AL 3.9% 19.8% 25.9% 6.1% 99.9%
AR 4.0% 31.0% 33.3% 2.3% 87.3%
AZ (Yavapai) 3.9% 40.9% 63.0% 22.1% 100.0%
CT 3.6% 45.6% 47.2% 1.7% 81.3%
FL 3.0% 34.1% 36.0% 2.0% 90.2%
GA 3.4% 28.3% 33.8% 5.5% 99.9%
IL 3.5% 49.1% 51.2% 2.0% 87.5%
IN 3.5% 52.8% 55.4% 2.6% 92.9%
MA 3.5% 49.3% 53.3% 4.0% 98.7%
MD 4.1% 33.3% 33.4% 0.1% 52.7%
MI 3.3% 50.8% 53.2% 2.4% 92.2%
MO 4.4% 49.9% 51.9% 2.0% 81.0%
MS 3.4% 16.6% 21.3% 4.7% 99.7%
NC 3.0% 42.8% 43.7% 0.9% 72.3%
NH 2.6% 61.4% 60.4% -1.0% 22.7%
NY 3.5% 42.1% 48.0% 5.9% 100.0%
OH 3.1% 43.1% 48.1% 5.0% 99.9%
OK 4.5% 55.5% 50.9% -4.6% 2.1%
PA 3.5% 43.6% 45.1% 1.5% 80.6%
SC 3.1% 26.1% 31.3% 5.2% 100.0%
TN 4.0% 32.9% 35.5% 2.6% 90.0%
TX 3.5% 33.7% 37.9% 4.2% 99.1%
VA 3.3% 35.4% 37.4% 2.0% 88.4%
VT 2.3% 86.3% 86.5% 0.2% 55.5%
WI 3.0% 56.7% 63.6% 6.9% 100.0%
WV 4.7% 51.4% 57.4% 6.0% 99.4%
 
Average 3.52% 42.8% 46.3% 3.6% 97.6%
 Inline image
 Probability that at least n of 26 exit polls would exceed the margin of error
n; 1 in
1 3
2 7
3 38
4 266
5 2,415
6 27,384
7 378,644
8 6,280,036
9 123,437,142
10 2,850,178,375
11 76,829,636,415
 
31 Comments

Posted by on May 12, 2016 in 2016 election, Uncategorized

 

Tags: , , , , , , ,

Democratic Primaries: Election Fraud Probability Analysis

Democratic Primaries: Election Fraud Probability Analysis

Richard Charnin
May 5, 2016

Matrix of Deceit: Forcing Pre-election and Exit Polls to Match Fraudulent Vote Counts
Proving Election Fraud: Phantom Voters, Uncounted Votes and the National Poll
Election Fraud Slides

This is an analysis of estimated probabilities of fraud in the Democratic primaries.

The probability is a function of the 2-party exit poll share, 2-party recorded vote share and the margin of error  (MoE). An exit poll cluster effect (30%) is added to the MoE formula: 

MoE =1.3*1.96*sqrt (EP*(1-EP)/N),
where EP is the 2-party exit poll share, N is the number of respondents.

The probability P that Sanders would do better in the exit poll than the recorded vote in AT LEAST 24 of 26 primaries  is P= 1 in  190,000 = 1-BINOMDIST(23,26,0.5,true)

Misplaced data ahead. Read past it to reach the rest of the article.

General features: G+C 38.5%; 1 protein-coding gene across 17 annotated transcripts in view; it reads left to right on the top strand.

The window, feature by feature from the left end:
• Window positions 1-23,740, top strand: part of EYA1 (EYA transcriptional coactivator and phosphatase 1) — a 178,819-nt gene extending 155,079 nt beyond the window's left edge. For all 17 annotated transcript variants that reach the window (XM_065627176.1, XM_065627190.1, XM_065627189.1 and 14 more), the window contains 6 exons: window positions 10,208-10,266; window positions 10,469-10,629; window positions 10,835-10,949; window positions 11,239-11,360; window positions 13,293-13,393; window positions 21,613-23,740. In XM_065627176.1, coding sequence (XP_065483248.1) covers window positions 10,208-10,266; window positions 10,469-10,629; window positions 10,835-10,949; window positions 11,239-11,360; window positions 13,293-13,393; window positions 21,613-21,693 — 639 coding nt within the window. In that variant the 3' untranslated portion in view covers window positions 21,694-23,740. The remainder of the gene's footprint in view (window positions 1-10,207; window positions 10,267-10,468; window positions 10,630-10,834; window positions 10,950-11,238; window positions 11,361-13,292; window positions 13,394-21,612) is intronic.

There is a 95% probability that the exit poll will fall within the MoE. The probability P that AT LEAST 11 of 26 would exceed the MoE is calculated using the Binomial distribution.  

P = 1 in 76.8 Billion = 1-BINOMDIST(10,26,.025,true)

The probability of fraud is calculated using the Normal distribution. The probability  is based on the difference (DIFF)  between the exit poll share (EP) and the recorded share (RS) less the MoE. If DIFF is equal to the MoE, the probability is 97.5%. The average probability of fraud for all primaries is 97.4%.  

Prob = NORMDIST (EP, RS, MoE/1.96,true)

This is how the exit pollsters forced a match to the IN recorded vote.

Indiana exit poll
Unadjusted 1323 resp Clinton Sanders
Men 42% 40% 60%
Women 58% 48% 52%
 Total 100% 44.64% 55.36%
Final Adjusted 1323 resp Clinton Sanders
Men 41% 43% 57%
Women 59% 50% 50%
 Total 100% 47.13% 52.87%

Note the WI 63.6% exit poll in my calculation differs from the 56.0% exit poll result provided by CNN. A screen shot indicated that Sanders had a 68% share of white voters. His share of whites was reduced to 59% in the adjusted exit poll. In addition, according to the 2014 census, whites comprised 92.4% of registered WI voters The CNN adjusted poll indicated that 83% were whites. I used a conservative 88% in the calculation.

Race Percent Sanders Clinton
White 88.0% 68.0% 32.0%
Non-white 12.0% 31.0% 69.0%
TOTAL 100.0% 63.6% 36.4%

Sanders 2-party  Recorded Vote, Exit Poll shares. Diff = Exit Poll – Recorded vote

State MoE Recorded Exit Poll Diff – MoE Prob
AL 3.9% 19.8% 25.9% 2.2% 99.9%
AR 4.0% 31.0% 33.3% -1.7% 87.3%
AZ 3.9% 40.9% 63.0% 18.2% 100.0%
CT 3.6% 45.6% 47.2% -2.0% 81.3%
FL 3.0% 34.1% 36.0% -1.0% 90.2%
GA 3.4% 28.3% 33.8% 2.1% 99.9%
IL 3.5% 49.1% 51.2% -1.4% 87.5%
IN 3.5% 52.8% 55.4% -0.5% 92.9%
MA 3.5% 49.3% 53.3% 0.5% 98.7%
MD 4.1% 33.3% 33.4% -4.0% 52.7%
MI 3.3% 50.8% 53.2% -0.9% 92.1%
MO 4.4% 49.9% 51.9% -2.4% 81.0%
MS 3.4% 16.6% 21.3% 1.3% 99.7%
NC 3.0% 42.8% 43.7% -2.1% 72.3%
NH 2.6% 61.4% 60.4% -3.7% 22.7%
NY 3.5% 42.1% 48.0% 2.4% 100.0%
OH 3.1% 43.1% 48.1% 1.9% 99.9%
OK 4.5% 55.5% 50.9% -9.1% 2.1%
PA 3.5% 43.6% 45.1% -2.0% 80.6%
SC 3.1% 26.1% 31.3% 2.1% 100.0%
TN 4.0% 32.9% 35.5% -1.4% 90.0%
TX 3.5% 33.7% 37.9% 0.7% 99.1%
VA 3.3% 35.4% 37.4% -1.3% 88.4%
VT 2.3% 86.3% 86.5% -2.1% 55.5%
WI 3.0% 56.7% 63.6% 3.9% 100.0%
Average 3.48% 42.43% 45.89% -0.02% 97.42%
 
 

Tags: , , , , ,